Accordingly, a good faith complaint is sufficient to protect against retaliation. Knowingly false complaints may still be dealt with appropriately. But be careful when determining whether a complaint is knowingly false or mistaken but in good faith because a neutral and well-documented investigation will be crucial if later sued.

“Adverse action” is any action by an employer that “well might have dissuaded a reasonable worker from making or supporting a complaint.” Adverse actions taken without any legitimate, demonstrable business purpose that may constitute retaliation include:

  • Unfavorable performance review that results in termination
  • Negative or abusive treatment by supervisors or managers
  • 3 “D’s” – Discipline, Demotion, Discharge

Successful claims for retaliation carry with them “make whole” remedies. These remedies can include, but are not limited to, reinstatement of employment, reversal of a demotion, payment of back wages, reinstitution of benefits, purging personnel files of any adverse memos or letters, a cease-and-desist order, and the posting of a notice in the workplace.

Under the California Fair Employment & Housing Act, the terminated employee can – and often does – recover significant monetary damages. Damages include but are not limited to lost wages, emotional distress damages, and reasonable attorneys’ fees if they prevail on any aspect of their claim. However, when an employer successfully defends against such claims, it cannot recover any attorneys’ fees unless it proves the action was “frivolous.” Since “retaliation” is often subjective and “intent-driven,” the frivolous standard is almost impossible to meet.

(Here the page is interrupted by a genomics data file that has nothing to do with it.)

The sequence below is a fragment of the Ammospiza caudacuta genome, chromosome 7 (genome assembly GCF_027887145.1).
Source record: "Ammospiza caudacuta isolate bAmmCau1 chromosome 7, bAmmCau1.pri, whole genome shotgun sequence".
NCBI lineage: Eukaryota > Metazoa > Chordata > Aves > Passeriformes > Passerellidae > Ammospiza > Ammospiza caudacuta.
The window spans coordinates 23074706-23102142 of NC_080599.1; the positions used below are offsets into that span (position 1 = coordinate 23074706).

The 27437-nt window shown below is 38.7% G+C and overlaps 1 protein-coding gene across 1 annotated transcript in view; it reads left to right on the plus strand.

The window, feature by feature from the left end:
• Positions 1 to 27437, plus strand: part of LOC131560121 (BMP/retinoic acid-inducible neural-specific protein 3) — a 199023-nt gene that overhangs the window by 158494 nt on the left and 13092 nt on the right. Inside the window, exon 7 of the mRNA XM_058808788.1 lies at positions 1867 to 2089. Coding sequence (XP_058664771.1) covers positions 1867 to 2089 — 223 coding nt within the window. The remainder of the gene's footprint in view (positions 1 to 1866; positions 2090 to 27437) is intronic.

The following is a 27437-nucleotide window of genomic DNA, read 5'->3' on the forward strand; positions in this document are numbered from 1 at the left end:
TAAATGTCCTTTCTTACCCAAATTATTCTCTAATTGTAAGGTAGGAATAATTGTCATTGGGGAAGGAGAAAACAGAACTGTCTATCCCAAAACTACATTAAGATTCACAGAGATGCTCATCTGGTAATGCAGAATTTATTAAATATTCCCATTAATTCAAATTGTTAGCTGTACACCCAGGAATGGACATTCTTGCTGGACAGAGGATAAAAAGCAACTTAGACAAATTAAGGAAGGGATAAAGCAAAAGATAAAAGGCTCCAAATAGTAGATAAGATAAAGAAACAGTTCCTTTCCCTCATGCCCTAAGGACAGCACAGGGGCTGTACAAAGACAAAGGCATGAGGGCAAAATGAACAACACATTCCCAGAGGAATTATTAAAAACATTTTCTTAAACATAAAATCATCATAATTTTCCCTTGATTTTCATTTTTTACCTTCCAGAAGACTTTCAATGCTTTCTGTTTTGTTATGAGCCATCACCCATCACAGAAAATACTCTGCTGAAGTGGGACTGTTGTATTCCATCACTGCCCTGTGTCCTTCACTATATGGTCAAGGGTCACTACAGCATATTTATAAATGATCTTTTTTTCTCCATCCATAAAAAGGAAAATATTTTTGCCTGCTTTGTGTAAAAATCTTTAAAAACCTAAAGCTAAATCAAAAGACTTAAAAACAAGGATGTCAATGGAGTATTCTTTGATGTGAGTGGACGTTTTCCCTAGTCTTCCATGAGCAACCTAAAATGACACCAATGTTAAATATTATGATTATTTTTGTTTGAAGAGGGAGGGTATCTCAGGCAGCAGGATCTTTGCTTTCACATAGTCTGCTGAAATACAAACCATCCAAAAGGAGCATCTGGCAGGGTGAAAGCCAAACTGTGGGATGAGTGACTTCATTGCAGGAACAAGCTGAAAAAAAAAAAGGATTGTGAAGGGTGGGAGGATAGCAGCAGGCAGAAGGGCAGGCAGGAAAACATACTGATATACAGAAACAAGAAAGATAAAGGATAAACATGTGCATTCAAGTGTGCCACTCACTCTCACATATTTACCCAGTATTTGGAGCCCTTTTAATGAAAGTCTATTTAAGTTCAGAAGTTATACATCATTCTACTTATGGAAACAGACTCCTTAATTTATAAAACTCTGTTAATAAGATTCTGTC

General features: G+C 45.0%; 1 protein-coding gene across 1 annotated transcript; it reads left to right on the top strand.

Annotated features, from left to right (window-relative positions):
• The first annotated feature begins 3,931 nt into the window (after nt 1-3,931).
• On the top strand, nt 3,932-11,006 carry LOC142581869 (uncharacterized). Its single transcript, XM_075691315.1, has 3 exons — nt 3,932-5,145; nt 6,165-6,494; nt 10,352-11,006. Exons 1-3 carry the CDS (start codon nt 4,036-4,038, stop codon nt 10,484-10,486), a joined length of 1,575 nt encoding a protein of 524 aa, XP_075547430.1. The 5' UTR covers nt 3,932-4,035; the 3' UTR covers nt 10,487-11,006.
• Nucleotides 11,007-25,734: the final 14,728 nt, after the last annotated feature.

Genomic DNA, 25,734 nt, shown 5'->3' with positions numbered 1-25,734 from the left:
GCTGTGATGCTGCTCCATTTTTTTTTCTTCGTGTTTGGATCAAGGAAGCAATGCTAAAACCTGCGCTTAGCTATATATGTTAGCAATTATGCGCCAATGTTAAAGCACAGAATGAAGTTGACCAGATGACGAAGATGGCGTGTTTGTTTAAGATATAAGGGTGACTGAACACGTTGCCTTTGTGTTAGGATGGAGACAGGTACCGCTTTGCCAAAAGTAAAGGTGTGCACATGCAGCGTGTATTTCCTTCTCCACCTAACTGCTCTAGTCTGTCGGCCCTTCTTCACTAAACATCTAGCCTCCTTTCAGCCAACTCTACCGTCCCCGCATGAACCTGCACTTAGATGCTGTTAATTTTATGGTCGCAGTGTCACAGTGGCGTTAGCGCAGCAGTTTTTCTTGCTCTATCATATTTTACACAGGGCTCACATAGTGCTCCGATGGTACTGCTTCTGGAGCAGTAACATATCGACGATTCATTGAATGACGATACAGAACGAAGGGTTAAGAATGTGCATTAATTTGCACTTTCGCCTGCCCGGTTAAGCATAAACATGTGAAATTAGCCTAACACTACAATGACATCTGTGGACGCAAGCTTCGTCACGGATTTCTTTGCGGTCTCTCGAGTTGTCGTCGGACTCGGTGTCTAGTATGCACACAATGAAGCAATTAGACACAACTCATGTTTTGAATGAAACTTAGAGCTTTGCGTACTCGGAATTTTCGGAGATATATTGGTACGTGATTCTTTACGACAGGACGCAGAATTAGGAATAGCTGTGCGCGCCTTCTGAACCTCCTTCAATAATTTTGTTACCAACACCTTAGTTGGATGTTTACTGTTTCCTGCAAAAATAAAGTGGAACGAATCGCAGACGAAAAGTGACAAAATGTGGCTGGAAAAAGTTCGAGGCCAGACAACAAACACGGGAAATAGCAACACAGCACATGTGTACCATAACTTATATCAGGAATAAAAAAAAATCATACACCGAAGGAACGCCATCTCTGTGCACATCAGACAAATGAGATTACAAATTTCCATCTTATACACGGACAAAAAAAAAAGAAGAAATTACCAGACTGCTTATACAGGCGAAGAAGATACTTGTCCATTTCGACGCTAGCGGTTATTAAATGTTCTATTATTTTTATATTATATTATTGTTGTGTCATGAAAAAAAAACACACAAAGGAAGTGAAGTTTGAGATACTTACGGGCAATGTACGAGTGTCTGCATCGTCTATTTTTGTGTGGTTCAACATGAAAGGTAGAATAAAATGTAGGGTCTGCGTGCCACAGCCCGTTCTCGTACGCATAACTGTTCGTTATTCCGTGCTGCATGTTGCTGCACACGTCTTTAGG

What Can Employers Do to Minimize these Risks?

When front-line leaders don’t know how to respond to internal employee complaints, leave requests, or questions about wages or benefits, they often react in ways that breed retaliation claims. To properly guide those leaders and minimize such claims, employers must:

  1. Educate your performance evaluators, including front-line supervisors, on the importance of solid performance evaluations if they inevitably lead to dismissal. Many unknowingly distort performance reviews, which could ultimately hurt the public agency in a legal battle. When you know why such distortions occur, you can take the necessary steps to rectify the situation, practices, and procedures.
  2. Beef up policies and emphasize consistent enforcement.
  3. A policy is ineffective without training leaders about what the law and your policies mean and how they should be applied. Repeat and refresh training often, making sure your leaders understand the scope of potential types of retaliation claims.
  4. Focus on the variety of potential retaliation situations and provide specific direction on how to respond when a worker brings an issue to their attention.
  5. Make sure your leaders know when and where to seek help, and feel free to do so.
  6. Emphasize the importance of appropriate communications and remind managers that a single intemperate text or e-mail can derail your defense and “e-nail” your district in the courtroom.

Wrongful and retaliatory termination claims are preventable, but doing so takes consistent processes, concrete policies, relevant training, and uniform enforcement.

To assist with employment practices issues such as the ones discussed above, GSRMA offers our members a free Labor Law and Employment Practices Hotline. To learn more about this program, Contact us today